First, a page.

Wednesday, June 21, 2006
The First Rule of Curses
When I turned thirty, I went to a psychic who told me I had been hexed with an evil eye, a generational curse that went back many years from the French island (in the South Pacific, close to New Zealand) my mother born on -- New Caledonia. To remove said curse, I was to save nine days of my bath water in jars and call her when I felt it was time and say, Sister are you ready? The psychic weighed at least three hundred pounds and worked out of her house that looked normal except that she had her husband locked in a back bedroom and wouldn't let him out except to use the bathroom. The husband appeared to be severely crippled, and no explanation was given for the strange dynamic between them, not even when he was screaming for many long minutes, a plaintive wail that carried through the walls. To end the session, she put a bunch of crystals in a spaghetti pot, poured rubbing alcohol over them, and chanted to "cleanse my aura." I kept thinking she said that she needed to do an "oral cleansing" which I needed, but I couldn't imagine how she could know that. Maybe she was psychic -- my teeth are always a problem, even though they mostly look okay. Aura clean, I headed out the door with promises to return to see how the evil eye problem was progressing. This is what happens when you pick a psychic out of the yellow pages.
The first rule of curses is that you have to know one has been cast. This follows in all lines of belief, what some religious people refer to as the power of the word. I thought about the evil eye, what it might mean. My great grandmother's mother got stabbed to death by a jealous lover (who was a prisoner at the penal colony where my great-great grandfather worked as a guard) with my great grandmother (at age two) in her arms. One of her sons died of skin cancer, a huge sore on his face. He'd put a raw steak on his face at night and the sore would feed off of it. My mother's mother spoke of voodoo on the island, the people who casts spells, and she herself could read ordinary playing cards, tell you what the future held in the jacks and hearts. After my grandfather died, she lived with us, smoking a million cigarettes a day and reading romance novels. But every once in a while, she'd bring out her cards, not to read, but to play Solitaire. She never tired of the game, its hypnotic effect, the way she didn't have to address anyone else or tell them what had happened or what would happen, the worn playing cards hitting the dining room table until the moment she knew she had lost and would gather them all up and start over.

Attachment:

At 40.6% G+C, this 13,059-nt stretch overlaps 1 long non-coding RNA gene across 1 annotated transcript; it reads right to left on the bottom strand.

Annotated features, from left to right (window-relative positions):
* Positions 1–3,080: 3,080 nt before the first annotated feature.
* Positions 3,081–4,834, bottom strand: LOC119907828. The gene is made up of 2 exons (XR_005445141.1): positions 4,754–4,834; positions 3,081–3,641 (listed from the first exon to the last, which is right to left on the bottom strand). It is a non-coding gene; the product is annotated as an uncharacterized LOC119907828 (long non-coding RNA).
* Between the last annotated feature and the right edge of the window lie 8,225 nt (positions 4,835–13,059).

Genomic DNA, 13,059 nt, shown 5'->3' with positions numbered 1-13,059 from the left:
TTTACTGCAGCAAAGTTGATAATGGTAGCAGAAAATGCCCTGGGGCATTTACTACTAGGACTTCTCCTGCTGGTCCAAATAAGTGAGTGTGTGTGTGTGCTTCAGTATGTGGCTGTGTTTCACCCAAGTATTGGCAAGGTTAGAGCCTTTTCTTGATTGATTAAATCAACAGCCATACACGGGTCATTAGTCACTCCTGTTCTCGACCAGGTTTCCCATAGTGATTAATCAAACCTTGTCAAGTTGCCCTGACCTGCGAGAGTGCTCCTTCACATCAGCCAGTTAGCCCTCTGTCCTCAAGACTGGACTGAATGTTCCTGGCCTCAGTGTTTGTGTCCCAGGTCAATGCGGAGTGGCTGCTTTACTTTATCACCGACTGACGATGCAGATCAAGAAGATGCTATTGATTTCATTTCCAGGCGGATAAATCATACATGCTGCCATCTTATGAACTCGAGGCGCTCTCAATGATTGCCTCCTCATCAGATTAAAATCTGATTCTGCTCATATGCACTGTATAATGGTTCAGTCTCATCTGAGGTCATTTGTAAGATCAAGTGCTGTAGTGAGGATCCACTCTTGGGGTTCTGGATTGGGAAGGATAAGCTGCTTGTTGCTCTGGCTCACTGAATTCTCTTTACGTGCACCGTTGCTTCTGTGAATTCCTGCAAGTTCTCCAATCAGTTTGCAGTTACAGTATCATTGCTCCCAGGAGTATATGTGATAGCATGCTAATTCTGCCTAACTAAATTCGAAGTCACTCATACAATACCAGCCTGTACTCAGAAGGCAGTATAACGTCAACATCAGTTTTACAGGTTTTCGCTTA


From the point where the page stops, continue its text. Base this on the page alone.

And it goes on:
Michelle's Spell of the Day
"If the moon smiled, she would resemble you./ You leave the same impression/ Of something beautiful, but annihilating." Sylvia Plath (from the poem "The Rival")
Movies to drink by:
The Last Picture Show, Affliction, Eternal Sunshine of the Spotless Mind, My Beautiful Laundrette, Faces, Cries and Whispers
Benedictions and Maledictions
In answer to the Ted/Sylvia questions (or why poets might think twice about living together):
For the lovely Ms. Robin (in her question about the movie Sylvia) and Mr. Anonymous Rants (in regards to whether I think Ted Hughes was the villian he is made out to be),
I loved the movie Sylvia, although many people I know did not. I feel it was a pretty measured view of the entire relationship, meaning that lots of people cast Ted Hughes as a villian who ruined Sylvia Plath's life, her work, and so on while the movie tends to bring a lot more depth to the story. While Ted was not the nicest man and certainly not prone to a lot of excessive bathing, I believe this view is unfair. As with most situations, the reasons why Sylvia stuck her head in the oven are as complicated as her poetry and it's an insult to her (she got upset because her husband slept with another woman and couldn't take it!) and him, the public insistence of his evil. The new introduction to her last book Ariel, by her daughter Frieda Hughes, helps understand all of this much better. By all means, watch the movie -- it's great and funny and sad!
It is my belief that each relationship (romantic and otherwise) has a signature, a story and energy that gives insight into it. For Sylvia and Ted, I believe this story is how they met. They were college students at a party, and Ted told Sylvia he was a poet (he was better known than she on campus for his work). They kissed for a little while and she bit him on the cheek, hard enough to draw blood, then ran out the door. So began the most famous poetic courtship of our time. And on this note, good luck to Hopeless in Bloomfield Hills with your story -- it need not be terribly detailed or long, just something for us to begin to get an idea of your situation.